Sam the Snowman Cake -- Production Details!

Sam, including the height of his big cake base, is at least 16" tall. He sits atop one thick layer of densely textured 14" round cake. That cake layer was split, then filled with buttercream. The base cake looks so thick, in part, because it rests on one 14" cake board (a thin corrugated cardboard disk), that was eventually glued to a 1" thick piece of open-cell styrofoam. The styrofoam disk (which I had to buy from Michael’s as a big square and trim it to fit!)  in turn, was glued to a thin, very rigid, 18" round wooden board that I covered with decorative foil, that is the silver base that you see. The styrofoam itself is completely covered with icing, so it's not visible. The styrofoam is critical because the long dowel that impales the snowman, then goes through the cake, holds him in place and it needs to be able to plunge down into something firm but not too firm.


The big round cake, after being filled with buttercream, was crumb-coated, chilled, fully iced in buttercream, and then lightly airbrushed all over with an extremely pale blue shade designed to evoke light on snow.

The snowman was composed of three round balls; the bottom two were made of pound cake, each baked in two half-round pans (the pans used are like a ball split evenly in two, made by Wilton), and the head was shaped by hand from homemade Rice Krispie treats. The cake balls were trimmed to resemble Sam's body--each ball is not perfectly round, but more like a fat hamburger bun with a small flat area on the top and bottom of each one. All three balls were  separately covered in a thin layer of buttercream, then each one was separately covered in fondant.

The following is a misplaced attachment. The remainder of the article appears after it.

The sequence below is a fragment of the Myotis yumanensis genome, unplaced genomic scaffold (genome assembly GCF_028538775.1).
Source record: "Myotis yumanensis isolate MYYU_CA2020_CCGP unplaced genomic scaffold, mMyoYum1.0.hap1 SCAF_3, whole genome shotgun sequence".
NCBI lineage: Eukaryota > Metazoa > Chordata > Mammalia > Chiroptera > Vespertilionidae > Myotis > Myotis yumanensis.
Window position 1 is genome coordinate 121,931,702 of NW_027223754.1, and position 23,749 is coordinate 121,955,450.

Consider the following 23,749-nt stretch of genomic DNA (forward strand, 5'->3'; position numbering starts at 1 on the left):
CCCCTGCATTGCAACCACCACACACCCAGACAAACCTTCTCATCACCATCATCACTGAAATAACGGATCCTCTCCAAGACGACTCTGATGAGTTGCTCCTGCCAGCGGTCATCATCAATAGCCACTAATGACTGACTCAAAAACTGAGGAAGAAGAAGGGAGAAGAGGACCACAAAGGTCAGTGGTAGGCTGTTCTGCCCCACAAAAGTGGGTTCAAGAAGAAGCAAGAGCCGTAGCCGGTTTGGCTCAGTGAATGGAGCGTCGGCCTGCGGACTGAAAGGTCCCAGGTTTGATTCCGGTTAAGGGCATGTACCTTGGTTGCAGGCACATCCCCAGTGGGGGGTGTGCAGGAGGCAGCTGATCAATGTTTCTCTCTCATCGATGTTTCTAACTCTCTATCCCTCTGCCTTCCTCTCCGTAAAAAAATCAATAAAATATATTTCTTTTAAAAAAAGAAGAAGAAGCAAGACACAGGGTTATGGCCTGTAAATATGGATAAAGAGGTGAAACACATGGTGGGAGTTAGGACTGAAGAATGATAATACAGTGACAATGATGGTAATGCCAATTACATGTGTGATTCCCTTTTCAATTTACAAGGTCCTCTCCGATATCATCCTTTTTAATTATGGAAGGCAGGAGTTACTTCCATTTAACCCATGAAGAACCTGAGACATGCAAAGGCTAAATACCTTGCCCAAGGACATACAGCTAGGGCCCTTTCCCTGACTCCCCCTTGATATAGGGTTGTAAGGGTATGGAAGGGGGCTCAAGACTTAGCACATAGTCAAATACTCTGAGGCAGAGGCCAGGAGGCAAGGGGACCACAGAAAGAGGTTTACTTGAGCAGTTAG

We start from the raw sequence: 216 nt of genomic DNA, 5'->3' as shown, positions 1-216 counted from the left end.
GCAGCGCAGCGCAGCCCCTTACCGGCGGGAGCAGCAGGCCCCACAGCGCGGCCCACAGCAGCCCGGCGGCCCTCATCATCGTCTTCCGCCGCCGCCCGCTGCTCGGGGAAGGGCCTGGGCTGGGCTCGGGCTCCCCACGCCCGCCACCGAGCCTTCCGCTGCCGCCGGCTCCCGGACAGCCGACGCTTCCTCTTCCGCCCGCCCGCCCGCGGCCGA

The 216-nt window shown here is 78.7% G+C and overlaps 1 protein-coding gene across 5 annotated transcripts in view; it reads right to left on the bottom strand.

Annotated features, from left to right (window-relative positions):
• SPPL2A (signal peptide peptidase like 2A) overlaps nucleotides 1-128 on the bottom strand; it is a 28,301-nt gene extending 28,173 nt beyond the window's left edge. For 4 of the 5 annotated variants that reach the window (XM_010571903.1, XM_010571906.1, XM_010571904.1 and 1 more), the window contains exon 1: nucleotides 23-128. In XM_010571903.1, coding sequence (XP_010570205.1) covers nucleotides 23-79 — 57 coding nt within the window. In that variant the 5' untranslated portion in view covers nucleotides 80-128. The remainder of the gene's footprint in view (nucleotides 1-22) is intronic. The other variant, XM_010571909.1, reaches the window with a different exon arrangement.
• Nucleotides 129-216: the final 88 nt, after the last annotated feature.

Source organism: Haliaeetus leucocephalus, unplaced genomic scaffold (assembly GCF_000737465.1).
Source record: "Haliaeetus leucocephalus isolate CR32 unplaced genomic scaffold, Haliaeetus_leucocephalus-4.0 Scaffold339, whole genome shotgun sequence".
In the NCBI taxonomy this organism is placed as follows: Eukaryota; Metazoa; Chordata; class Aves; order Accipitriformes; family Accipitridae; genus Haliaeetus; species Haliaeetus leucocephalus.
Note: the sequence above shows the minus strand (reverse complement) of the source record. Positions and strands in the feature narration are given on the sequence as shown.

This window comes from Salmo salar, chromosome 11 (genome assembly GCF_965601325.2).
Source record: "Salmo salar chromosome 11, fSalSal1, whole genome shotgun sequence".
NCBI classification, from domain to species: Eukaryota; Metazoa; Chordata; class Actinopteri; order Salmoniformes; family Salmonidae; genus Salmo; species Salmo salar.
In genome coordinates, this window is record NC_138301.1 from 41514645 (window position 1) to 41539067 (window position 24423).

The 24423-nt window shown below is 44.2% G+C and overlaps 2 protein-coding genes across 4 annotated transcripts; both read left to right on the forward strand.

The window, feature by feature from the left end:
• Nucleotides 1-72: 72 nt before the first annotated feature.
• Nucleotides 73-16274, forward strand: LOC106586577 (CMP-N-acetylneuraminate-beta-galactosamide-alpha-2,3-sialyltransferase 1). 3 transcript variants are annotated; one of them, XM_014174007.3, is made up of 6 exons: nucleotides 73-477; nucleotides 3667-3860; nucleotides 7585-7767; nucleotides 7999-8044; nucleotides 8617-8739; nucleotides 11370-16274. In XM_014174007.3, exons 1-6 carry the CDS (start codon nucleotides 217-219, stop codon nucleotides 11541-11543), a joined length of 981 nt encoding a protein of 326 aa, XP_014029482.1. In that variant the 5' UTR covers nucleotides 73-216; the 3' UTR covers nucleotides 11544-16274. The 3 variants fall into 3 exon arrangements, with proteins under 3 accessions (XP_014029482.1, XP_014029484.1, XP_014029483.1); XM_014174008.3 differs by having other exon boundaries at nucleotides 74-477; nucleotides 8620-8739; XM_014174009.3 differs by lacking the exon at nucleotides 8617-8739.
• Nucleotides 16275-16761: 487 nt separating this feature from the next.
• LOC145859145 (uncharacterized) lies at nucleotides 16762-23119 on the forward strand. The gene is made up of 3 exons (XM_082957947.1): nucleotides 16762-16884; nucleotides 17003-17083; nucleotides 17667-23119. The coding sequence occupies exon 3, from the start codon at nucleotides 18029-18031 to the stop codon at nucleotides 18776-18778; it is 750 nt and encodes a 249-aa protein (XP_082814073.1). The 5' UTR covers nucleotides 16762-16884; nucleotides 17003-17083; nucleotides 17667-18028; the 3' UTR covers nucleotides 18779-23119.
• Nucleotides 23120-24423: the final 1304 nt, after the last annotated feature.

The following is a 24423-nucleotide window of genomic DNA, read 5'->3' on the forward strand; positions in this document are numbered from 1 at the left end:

The two large balls were then stacked and skewered together with a very skinny skewer--like what you'd use for small kebabs, about 10” long. Then the head was skewered onto the body with the same type of very skinny skewer, going a few inches into the upper-body snowball. The snowman, now assembled (and sitting on a small round cakeboard just a few inches in diameter), was placed atop the cake. A long thin wooden dowel with a sharpened point--fatter and stronger than the thin skewers--was driven down into the snowman from the top of his head right down into the styrofoam base. (I think I held my breath as this was taking place, and I seem to remember muttering, "Oh God. Oh God." I was sure his head would split apart when this dowel was plunged into it, but that didn’t happen. Chef Lois, my teacher, helped considerably with this step, thank heaven.)